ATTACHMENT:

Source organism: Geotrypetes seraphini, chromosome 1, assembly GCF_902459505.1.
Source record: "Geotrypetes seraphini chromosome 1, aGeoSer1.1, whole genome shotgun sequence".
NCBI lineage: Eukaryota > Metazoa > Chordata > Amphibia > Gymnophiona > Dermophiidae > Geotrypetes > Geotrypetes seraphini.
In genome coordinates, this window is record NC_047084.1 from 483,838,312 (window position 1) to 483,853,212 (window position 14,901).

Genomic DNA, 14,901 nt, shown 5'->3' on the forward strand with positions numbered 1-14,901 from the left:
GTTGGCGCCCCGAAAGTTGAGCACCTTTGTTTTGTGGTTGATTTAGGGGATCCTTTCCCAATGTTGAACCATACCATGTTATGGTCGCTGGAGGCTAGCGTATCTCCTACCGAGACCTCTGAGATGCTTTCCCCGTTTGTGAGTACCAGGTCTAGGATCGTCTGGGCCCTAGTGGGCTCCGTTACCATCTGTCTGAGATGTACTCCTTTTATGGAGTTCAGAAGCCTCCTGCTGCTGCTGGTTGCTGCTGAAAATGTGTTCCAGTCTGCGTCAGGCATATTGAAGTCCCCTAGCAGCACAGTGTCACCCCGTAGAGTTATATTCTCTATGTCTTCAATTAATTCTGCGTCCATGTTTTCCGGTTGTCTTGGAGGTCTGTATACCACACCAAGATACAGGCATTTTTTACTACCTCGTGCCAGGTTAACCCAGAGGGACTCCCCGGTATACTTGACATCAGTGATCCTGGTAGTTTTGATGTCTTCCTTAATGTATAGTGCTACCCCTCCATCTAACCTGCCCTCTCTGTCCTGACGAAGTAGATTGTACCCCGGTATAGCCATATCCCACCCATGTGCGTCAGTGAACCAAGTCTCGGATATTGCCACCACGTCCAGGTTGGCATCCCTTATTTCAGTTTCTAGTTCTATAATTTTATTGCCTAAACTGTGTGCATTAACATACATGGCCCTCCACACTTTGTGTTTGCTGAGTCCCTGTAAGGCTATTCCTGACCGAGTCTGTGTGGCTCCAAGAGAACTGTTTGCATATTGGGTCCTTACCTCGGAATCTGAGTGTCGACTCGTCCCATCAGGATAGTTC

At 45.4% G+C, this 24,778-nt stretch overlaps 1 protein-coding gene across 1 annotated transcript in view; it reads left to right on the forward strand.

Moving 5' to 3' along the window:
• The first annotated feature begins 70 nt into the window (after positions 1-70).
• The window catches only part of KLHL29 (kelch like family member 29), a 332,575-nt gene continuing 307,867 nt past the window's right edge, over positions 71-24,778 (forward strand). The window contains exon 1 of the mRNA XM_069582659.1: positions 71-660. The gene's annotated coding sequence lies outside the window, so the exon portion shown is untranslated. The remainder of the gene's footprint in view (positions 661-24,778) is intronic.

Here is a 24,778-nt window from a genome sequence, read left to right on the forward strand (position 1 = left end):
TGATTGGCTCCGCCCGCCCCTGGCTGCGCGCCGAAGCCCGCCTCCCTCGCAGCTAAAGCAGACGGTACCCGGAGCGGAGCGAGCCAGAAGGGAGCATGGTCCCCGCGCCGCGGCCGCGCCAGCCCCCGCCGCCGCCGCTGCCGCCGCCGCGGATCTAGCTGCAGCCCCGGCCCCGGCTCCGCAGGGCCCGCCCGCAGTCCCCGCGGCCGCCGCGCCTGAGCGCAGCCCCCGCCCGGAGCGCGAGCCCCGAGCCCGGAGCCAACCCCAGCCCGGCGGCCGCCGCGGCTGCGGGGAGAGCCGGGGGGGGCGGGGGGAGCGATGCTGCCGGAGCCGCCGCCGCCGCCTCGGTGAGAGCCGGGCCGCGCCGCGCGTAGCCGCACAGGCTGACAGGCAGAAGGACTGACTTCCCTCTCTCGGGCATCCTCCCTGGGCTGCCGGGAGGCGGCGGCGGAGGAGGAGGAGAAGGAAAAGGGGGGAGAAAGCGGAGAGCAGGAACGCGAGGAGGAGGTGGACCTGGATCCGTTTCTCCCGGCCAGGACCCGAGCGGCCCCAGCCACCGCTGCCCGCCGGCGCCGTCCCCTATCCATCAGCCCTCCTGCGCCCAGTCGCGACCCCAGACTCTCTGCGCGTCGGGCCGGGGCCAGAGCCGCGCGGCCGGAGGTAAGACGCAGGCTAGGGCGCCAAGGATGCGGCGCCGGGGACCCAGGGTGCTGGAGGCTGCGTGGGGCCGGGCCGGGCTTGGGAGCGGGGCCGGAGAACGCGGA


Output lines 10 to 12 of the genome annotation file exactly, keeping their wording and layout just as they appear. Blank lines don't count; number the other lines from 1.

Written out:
• The window catches only part of KLHL29 (kelch like family member 29), a 332,575-nt gene continuing 307,867 nt past the window's right edge, over positions 71-24,778 (forward strand). The window contains exon 1 of the mRNA XM_069582659.1: positions 71-660. The gene's annotated coding sequence lies outside the window, so the exon portion shown is untranslated. The remainder of the gene's footprint in view (positions 661-24,778) is intronic.

Here is a 24,778-nt window from a genome sequence, read left to right on the forward strand (position 1 = left end):
TGATTGGCTCCGCCCGCCCCTGGCTGCGCGCCGAAGCCCGCCTCCCTCGCAGCTAAAGCAGACGGTACCCGGAGCGGAGCGAGCCAGAAGGGAGCATGGTCCCCGCGCCGCGGCCGCGCCAGCCCCCGCCGCCGCCGCTGCCGCCGCCGCGGATCTAGCTGCAGCCCCGGCCCCGGCTCCGCAGGGCCCGCCCGCAGTCCCCGCGGCCGCCGCGCCTGAGCGCAGCCCCCGCCCGGAGCGCGAGCCCCGAGCCCGGAGCCAACCCCAGCCCGGCGGCCGCCGCGGCTGCGGGGAGAGCCGGGGGGGGCGGGGGGAGCGATGCTGCCGGAGCCGCCGCCGCCGCCTCGGTGAGAGCCGGGCCGCGCCGCGCGTAGCCGCACAGGCTGACAGGCAGAAGGACTGACTTCCCTCTCTCGGGCATCCTCCCTGGGCTGCCGGGAGGCGGCGGCGGAGGAGGAGGAGAAGGAAAAGGGGGGAGAAAGCGGAGAGCAGGAACGCGAGGAGGAGGTGGACCTGGATCCGTTTCTCCCGGCCAGGACCCGAGCGGCCCCAGCCACCGCTGCCCGCCGGCGCCGTCCCCTATCCATCAGCCCTCCTGCGCCCAGTCGCGACCCCAGACTCTCTGCGCGTCGGGCCGGGGCCAGAGCCGCGCGGCCGGAGGTAAGACGCAGGCTAGGGCGCCAAGGATGCGGCGCCGGGGACCCAGGGTGCTGGAGGCTGCGTGGGGCCGGGCCGGGCTTGGGAGCGGGGCCGGAGAACGCGGA